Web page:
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Page:Popular Science Monthly Volume 19.djvu/658

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tial ingredient. Without him the reservoir would contain nothing. And every worker of the series required to swell this reservoir of wealth has an interest in the end to be attained, and in every contribution to that end. The workmen embrace nearly every member of the national family. The interdependence is complete; and the obligation felt is not the kind to be avoided, but ought to be agreeable, mutual, and brotherly. However, a little inquiry will satisfy any one that the laborer feels that the world owes him quite as much as he owes the world. This argument, drawn from dependence and obligation, has no application in the family or in the nation. Analogies in nature are everywhere at hand. If any part of its articulated order fails, the whole is affected:

"In Nature's chain, whatever link you strike,
Tenth or ten-thousandth, breaks the chain alike."

So with the related order of society rising from native savagery to its highest artificial conditions.

A tax for education, considered from another point of view, might be properly regarded as a police regulation; and governmental action, state or national, rigorously and systematically applying it to the reduction of ignorance, that worst foe to a free people, viewed as a vital step toward securing the public safety.

Uniformity.—But uniformity is objected to, by Mr. Herbert, as an evil in the English system; and, if so, it would be the same in any other country. Such a system, he believes, is not sufficiently elastic, and does not yield readily enough to improved methods of instruction. Teachers and pupils and trustees go alike into the groove of established routine, and there remain, to the injury of the mental growth of all, and thus become a positive hindrance to progress. "Changes," he says, if ever made by great exertions, "would be only spasmodic; they would not be the natural outcome of the system, and therefore could not last."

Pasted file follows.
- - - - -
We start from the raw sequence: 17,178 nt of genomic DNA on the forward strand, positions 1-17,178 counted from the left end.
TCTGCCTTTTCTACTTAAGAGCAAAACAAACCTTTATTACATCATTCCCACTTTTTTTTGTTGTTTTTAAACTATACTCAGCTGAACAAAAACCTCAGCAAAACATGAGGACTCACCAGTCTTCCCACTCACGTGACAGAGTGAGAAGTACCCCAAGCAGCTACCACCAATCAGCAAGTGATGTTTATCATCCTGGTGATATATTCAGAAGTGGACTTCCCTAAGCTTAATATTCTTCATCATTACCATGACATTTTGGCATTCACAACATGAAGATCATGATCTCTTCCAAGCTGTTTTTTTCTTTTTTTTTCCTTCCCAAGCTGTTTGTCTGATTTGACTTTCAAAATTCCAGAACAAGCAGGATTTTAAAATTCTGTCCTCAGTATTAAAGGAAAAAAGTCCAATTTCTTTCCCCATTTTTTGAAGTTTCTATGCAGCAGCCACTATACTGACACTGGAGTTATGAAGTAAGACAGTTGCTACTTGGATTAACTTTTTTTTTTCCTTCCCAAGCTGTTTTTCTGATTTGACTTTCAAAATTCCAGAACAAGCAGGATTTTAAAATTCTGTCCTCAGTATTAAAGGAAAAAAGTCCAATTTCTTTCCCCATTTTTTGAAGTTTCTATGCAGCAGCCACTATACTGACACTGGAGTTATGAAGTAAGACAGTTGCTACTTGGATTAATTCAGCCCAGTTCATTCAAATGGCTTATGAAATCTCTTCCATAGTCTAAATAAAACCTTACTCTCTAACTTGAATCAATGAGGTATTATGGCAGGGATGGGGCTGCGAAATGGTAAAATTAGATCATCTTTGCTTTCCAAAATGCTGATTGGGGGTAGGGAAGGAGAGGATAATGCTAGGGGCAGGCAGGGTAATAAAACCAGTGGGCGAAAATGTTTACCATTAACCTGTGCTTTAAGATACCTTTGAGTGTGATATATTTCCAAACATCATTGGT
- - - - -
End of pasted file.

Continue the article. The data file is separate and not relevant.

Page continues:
It can be replied to this objection, that uniformity is but the precursor of variety, and without intelligent uniformity there can be no sure foundation for progress. We, indeed, expect the greatest variety from the most perfect uniformity and regularity in the systems we are investigating. Were there no laws of uniform operation in nature, we should have no foundation for science, physical or psychological; and the most perfect uniformity is yet so prolific in variety that the fields of human investigation are infinite.

But we have only space for one practical illustration of this principle of uniformity. We have, in America, a system of schools, either permitted by license from the State, or required by State enactments, which is quite as uniform a system as exists in England, and perhaps far more so. And the uniformity of the American system of graded free schools, for the forty years of their operation, has not as yet